Many of those busiest promoting GM also promote climate change scepticism, oppose rerstrictions on smoking, and support various other causes including DDT use.
The excerpts from the following article include a list of DDT promoters - most of them will be all too familiar to anyone watching the lobbyists active in the GM debate
DDT and Malaria: Setting the Record Straight
by Kristin S. Schafer http://www.panna.org/magazine/summer2006/inDepthDDT.html
[FROM THE SIDE BAR]
Who's Promoting DDT?
A handful of advocates have mounted an aggressive campaign accusing environmental advocates of racism and promoting widespread use of DDT in Africa. Who are they?
Congress on Racial Equality (CORE): CORE, founded as an advocacy group for African-Americans, played an early leading role in the U.S. civil rights movement. In the late 1960s, CORE moved to the far right of the political spectrum. CORE's 2005 Martin Luther King celebration honored "Green Revolution"  scientist Norman Borlaug and Karl Rove, George W. Bush's election strategist, recently under criminal investigation for his role in "outing" a CIA agent whose husband disagreed with the U.S. invasion of Iraq. Hugh Grant, Chairman and CEO of Monsanto, the first producer of DDT in the U.S. and one of CORE's corporate partners,  chaired the reception. In 2005 CORE produced a Monsanto-funded video called 'Voice from Africa' promoting the use of genetically modified crops in Africa.
Africa Fighting Malaria (AFM): Established in 2000 and based in Washington DC and South Africa, AFM "seeks to educate people about the scourge of malaria and the political economy of malaria control." Its staff members have current or former links with a range of rightwing or free-market think tanks critical of the environmental movement, including the Competitive Enterprise Institute, American Enterprise Institute, Institute of Economic Affairs and Tech Central Station.  
Paul Driessen: Driessen is Senior Policy Advisor for CORE and for the Center for the Defense of Free Enterprise, a "Wise Use" think tank that includes Ron Arnold - a man who has called publicly for the killing of environmentalists  and has been a spokesman for Dow and Union Carbide. Dreissen has consulted as Senior Fellow for several anti-environmental, corporate funded "think tanks," including the Atlas Economic Research Foundation, the Committee for a Constructive Tomorrow and Frontiers of Freedom. He edited the book Rules for Corporate Warriors and authored Eco-Imperialism: Green Power, Black Death, a 2003 book asserting that environmentalists are responsible for poverty in developing countries. He has also received funding from EXXON Mobile to spin information as a climate change skeptic. 
Roy Innis: A member of CORE since 1963, Innis became national chairman in1970. In the 1980s he supported Reagan administration policies and was a vocal critic of Jesse Jackson.  He is known for controversial stances on racial equality, including hailing as a "bold step" the deportation of 50,000 Asians from Uganda by president Idi Amin in the 1970s.  Innis is a member of the Board of Directors of the National Rifle Association.
Niger Innis: Roy's son, Niger Innis is the national spokesman for CORE. He also serves as an Advisory Committee member for Project 21, an initiative of the National Center for Public Policy Research - a conservative free market foundation with a strongly anti-environmental agenda.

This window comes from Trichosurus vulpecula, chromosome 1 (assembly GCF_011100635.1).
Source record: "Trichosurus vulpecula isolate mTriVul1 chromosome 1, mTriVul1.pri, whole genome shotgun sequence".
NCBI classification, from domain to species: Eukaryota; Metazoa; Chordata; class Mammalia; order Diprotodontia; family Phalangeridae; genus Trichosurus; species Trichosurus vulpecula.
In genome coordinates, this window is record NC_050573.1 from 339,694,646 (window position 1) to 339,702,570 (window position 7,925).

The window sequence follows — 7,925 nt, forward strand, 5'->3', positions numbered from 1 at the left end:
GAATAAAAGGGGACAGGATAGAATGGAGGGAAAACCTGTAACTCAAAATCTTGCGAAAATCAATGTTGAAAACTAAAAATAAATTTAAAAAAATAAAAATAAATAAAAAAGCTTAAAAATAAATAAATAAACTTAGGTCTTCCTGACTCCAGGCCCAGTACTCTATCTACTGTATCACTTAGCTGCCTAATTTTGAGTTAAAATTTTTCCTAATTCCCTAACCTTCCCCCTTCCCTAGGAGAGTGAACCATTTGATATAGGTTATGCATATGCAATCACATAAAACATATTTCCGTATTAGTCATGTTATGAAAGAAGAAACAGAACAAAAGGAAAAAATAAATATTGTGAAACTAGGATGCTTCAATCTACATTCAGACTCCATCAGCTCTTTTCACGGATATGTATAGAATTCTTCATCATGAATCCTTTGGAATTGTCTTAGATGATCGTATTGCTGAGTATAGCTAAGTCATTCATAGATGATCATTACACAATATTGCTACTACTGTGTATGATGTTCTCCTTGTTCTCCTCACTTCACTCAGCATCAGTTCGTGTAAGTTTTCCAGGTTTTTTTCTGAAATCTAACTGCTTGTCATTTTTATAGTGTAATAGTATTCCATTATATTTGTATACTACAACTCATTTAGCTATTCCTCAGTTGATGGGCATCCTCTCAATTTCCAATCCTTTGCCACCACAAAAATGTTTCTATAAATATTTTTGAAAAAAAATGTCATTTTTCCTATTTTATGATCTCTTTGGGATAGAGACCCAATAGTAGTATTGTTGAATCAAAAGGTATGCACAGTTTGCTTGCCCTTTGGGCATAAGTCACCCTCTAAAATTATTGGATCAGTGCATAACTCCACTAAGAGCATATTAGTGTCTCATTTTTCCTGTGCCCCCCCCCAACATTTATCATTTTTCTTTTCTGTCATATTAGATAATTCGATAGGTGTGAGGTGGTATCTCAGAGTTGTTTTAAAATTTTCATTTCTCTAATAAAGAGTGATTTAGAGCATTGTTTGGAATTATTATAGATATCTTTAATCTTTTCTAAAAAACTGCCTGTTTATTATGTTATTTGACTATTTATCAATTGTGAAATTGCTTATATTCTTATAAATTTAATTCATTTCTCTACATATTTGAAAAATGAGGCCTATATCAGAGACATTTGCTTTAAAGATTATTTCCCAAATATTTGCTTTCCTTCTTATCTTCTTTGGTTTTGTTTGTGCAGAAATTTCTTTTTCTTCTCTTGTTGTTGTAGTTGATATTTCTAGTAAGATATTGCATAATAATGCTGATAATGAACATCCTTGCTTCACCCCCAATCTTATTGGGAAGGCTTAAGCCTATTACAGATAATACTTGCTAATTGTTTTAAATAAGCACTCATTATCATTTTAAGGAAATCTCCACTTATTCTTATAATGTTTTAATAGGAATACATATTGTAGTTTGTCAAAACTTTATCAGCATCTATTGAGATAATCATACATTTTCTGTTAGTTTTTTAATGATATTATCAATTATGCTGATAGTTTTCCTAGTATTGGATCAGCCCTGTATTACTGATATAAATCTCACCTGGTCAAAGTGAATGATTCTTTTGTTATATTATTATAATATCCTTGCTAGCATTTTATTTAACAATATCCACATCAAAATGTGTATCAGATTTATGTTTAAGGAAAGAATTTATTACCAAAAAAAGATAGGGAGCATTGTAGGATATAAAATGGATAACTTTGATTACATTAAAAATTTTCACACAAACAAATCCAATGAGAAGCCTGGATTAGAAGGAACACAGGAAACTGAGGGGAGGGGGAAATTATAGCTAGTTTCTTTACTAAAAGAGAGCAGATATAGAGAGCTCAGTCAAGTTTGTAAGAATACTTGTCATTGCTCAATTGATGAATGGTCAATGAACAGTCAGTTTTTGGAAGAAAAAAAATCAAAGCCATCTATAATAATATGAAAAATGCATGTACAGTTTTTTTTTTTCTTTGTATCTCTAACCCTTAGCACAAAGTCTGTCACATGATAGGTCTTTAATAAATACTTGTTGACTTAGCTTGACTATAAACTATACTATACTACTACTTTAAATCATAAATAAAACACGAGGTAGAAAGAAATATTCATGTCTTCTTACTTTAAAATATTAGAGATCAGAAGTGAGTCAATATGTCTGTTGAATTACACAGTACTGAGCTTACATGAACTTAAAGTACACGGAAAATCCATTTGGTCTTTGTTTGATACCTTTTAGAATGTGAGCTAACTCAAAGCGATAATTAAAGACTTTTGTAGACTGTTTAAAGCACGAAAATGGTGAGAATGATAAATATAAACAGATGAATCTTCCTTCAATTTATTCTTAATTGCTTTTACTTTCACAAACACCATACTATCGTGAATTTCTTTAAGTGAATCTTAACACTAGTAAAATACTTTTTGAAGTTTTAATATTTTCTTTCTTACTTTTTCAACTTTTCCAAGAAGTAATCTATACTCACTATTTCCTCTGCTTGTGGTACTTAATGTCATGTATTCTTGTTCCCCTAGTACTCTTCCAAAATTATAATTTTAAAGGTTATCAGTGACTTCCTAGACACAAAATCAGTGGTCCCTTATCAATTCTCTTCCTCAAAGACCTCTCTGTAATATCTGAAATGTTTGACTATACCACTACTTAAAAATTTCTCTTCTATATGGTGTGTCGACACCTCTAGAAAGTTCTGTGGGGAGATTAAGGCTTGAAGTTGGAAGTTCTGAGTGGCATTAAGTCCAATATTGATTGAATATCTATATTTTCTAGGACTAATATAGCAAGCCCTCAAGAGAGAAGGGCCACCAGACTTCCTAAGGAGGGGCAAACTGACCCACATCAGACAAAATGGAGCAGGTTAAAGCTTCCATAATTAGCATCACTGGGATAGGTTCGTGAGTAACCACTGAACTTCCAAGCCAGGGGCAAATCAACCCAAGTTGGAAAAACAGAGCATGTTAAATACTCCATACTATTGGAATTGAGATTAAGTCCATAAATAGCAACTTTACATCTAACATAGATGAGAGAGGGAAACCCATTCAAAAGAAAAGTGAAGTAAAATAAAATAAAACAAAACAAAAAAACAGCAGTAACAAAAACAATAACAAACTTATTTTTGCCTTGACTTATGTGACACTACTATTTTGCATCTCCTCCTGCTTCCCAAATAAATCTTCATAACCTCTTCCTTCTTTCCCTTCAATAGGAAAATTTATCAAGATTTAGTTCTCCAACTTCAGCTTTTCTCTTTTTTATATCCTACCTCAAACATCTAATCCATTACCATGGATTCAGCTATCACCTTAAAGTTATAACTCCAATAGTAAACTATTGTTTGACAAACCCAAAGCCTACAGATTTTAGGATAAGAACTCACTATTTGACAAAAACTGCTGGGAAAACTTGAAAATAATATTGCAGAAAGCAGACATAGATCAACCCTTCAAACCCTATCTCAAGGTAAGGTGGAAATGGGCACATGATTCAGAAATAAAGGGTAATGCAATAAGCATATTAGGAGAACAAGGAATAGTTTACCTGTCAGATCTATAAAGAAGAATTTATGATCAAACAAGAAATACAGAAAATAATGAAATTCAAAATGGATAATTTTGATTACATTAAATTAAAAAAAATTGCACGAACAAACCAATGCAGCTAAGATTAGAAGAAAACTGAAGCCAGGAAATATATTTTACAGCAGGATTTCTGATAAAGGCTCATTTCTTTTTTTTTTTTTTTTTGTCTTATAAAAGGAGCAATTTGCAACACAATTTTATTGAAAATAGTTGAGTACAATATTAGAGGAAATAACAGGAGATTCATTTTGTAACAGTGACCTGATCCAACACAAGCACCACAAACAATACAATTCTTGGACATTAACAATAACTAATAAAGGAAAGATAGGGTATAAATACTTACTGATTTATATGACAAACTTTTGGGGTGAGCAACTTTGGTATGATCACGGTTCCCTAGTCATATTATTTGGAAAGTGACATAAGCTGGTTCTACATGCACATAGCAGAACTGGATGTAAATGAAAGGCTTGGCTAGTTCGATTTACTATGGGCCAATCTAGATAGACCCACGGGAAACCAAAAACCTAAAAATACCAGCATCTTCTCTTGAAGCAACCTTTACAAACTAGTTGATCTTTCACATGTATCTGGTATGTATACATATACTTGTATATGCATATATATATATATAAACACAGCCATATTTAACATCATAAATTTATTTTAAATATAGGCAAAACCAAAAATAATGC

Henry Miller: Miller is a research fellow at the conservative Hoover Institution. He has called for reintroduction of DDT in the U.S. to combat West Nile Virus.  Miller is also on the Scientific Advisory Board of the George C. Marshall Institute, a Washington think tank focused on global warming supported in part by the Exxon Education Foundation and American Standard Company. 
DDT is in the news again, promoted by a handful of aggressive advocates as a silver bullet solution to malaria in Africa. The DDT promoters' story goes something like this:
Malaria is killing people in Africa, but environmentalists care more about saving birds and are blocking the use of DDT to save people. DDT wiped out malaria in the U.S., but is now being denied to Africans. DDT is the best way to fight malaria. There are no heath effects from DDT exposure, and its use should be widespread.
The only accurate part of this story is that malaria does kill millions of people in Africa every year, a preventable public health tragedy of catastrophic proportions. The rest of the story is false, but it is being pitched aggressively and effectively by well-funded sources to mainstream media outlets and members of Congress. A New York Times columnist even titled a recent article "What the World Needs Now is DDT." 
"DDT is a short-sighted response with long term consequences," says Paul Saoke, M.D., Director of Physicians for Social Responsibility in Kenya. "While it may be effective in some cases where mosquitoes haven't yet developed resistance, it won't solve the malaria health crisis. Technical expertise and better malaria control methods already exist in Africa. It's only resources and political will that are lacking."
Public health experts, government officials and environmentalists around the world support the approach to DDT taken by the Stockholm Convention on Persistent Organic Pollutants (POPs). The treaty targets DDT (along with eleven other dangerous chemicals) for global phase out, but allows exemptions for malaria control in countries that request it. This approach recognizes that in some cases, DDT can be an effective temporary tool for malaria control. Most importantly, the treaty also mobilizes desperately needed funds for malaria control and prevention, with an emphasis on safer, more effective strategies that don't further jeopardize the health of current and future generations.
Here are some basic facts to dispel the new myths about DDT:
FOR DDT PROMOTERS' MYTHS, GO TO